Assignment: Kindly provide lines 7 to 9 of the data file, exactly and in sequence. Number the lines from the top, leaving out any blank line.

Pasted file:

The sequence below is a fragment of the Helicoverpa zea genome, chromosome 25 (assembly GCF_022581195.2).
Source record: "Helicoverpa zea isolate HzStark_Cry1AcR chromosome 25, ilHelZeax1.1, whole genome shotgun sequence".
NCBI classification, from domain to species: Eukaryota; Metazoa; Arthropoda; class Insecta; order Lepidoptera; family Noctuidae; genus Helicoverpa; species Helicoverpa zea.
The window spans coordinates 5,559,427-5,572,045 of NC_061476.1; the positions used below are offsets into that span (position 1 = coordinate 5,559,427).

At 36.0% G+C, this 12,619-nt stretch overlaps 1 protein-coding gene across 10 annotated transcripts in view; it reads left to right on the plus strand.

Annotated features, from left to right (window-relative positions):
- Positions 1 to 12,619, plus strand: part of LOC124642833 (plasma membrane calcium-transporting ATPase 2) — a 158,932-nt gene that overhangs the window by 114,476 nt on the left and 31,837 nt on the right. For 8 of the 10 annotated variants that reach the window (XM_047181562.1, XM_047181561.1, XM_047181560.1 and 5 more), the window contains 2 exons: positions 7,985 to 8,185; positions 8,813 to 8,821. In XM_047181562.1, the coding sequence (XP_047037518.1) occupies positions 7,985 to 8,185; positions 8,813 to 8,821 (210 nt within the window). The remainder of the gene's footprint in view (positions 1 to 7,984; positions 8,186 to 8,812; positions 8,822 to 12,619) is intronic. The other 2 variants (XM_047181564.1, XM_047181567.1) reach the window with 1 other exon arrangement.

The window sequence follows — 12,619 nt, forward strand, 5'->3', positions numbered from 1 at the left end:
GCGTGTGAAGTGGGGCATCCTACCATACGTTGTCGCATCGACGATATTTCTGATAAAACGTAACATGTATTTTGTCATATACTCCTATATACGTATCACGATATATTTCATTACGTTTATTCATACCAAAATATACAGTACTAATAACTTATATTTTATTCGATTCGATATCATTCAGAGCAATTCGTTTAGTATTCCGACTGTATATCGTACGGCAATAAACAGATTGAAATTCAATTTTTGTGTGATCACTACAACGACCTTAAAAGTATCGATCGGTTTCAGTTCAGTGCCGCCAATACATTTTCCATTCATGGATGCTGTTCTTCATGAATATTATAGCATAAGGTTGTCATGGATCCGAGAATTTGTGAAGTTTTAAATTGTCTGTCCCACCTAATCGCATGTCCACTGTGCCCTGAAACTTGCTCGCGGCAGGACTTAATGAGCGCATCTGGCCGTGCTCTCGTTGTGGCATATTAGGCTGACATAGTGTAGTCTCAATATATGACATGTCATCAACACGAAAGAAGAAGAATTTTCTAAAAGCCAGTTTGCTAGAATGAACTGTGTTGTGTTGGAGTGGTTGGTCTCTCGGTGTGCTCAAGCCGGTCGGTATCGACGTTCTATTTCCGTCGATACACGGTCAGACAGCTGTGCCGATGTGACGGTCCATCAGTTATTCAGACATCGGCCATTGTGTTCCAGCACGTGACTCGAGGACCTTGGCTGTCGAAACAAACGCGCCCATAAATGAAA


- Positions 1 to 12,619, plus strand: part of LOC124642833 (plasma membrane calcium-transporting ATPase 2) — a 158,932-nt gene that overhangs the window by 114,476 nt on the left and 31,837 nt on the right. For 8 of the 10 annotated variants that reach the window (XM_047181562.1, XM_047181561.1, XM_047181560.1 and 5 more), the window contains 2 exons: positions 7,985 to 8,185; positions 8,813 to 8,821. In XM_047181562.1, the coding sequence (XP_047037518.1) occupies positions 7,985 to 8,185; positions 8,813 to 8,821 (210 nt within the window). The remainder of the gene's footprint in view (positions 1 to 7,984; positions 8,186 to 8,812; positions 8,822 to 12,619) is intronic. The other 2 variants (XM_047181564.1, XM_047181567.1) reach the window with 1 other exon arrangement.

The window sequence follows — 12,619 nt, forward strand, 5'->3', positions numbered from 1 at the left end:
GCGTGTGAAGTGGGGCATCCTACCATACGTTGTCGCATCGACGATATTTCTGATAAAACGTAACATGTATTTTGTCATATACTCCTATATACGTATCACGATATATTTCATTACGTTTATTCATACCAAAATATACAGTACTAATAACTTATATTTTATTCGATTCGATATCATTCAGAGCAATTCGTTTAGTATTCCGACTGTATATCGTACGGCAATAAACAGATTGAAATTCAATTTTTGTGTGATCACTACAACGACCTTAAAAGTATCGATCGGTTTCAGTTCAGTGCCGCCAATACATTTTCCATTCATGGATGCTGTTCTTCATGAATATTATAGCATAAGGTTGTCATGGATCCGAGAATTTGTGAAGTTTTAAATTGTCTGTCCCACCTAATCGCATGTCCACTGTGCCCTGAAACTTGCTCGCGGCAGGACTTAATGAGCGCATCTGGCCGTGCTCTCGTTGTGGCATATTAGGCTGACATAGTGTAGTCTCAATATATGACATGTCATCAACACGAAAGAAGAAGAATTTTCTAAAAGCCAGTTTGCTAGAATGAACTGTGTTGTGTTGGAGTGGTTGGTCTCTCGGTGTGCTCAAGCCGGTCGGTATCGACGTTCTATTTCCGTCGATACACGGTCAGACAGCTGTGCCGATGTGACGGTCCATCAGTTATTCAGACATCGGCCATTGTGTTCCAGCACGTGACTCGAGGACCTTGGCTGTCGAAACAAACGCGCCCATAAATGAAA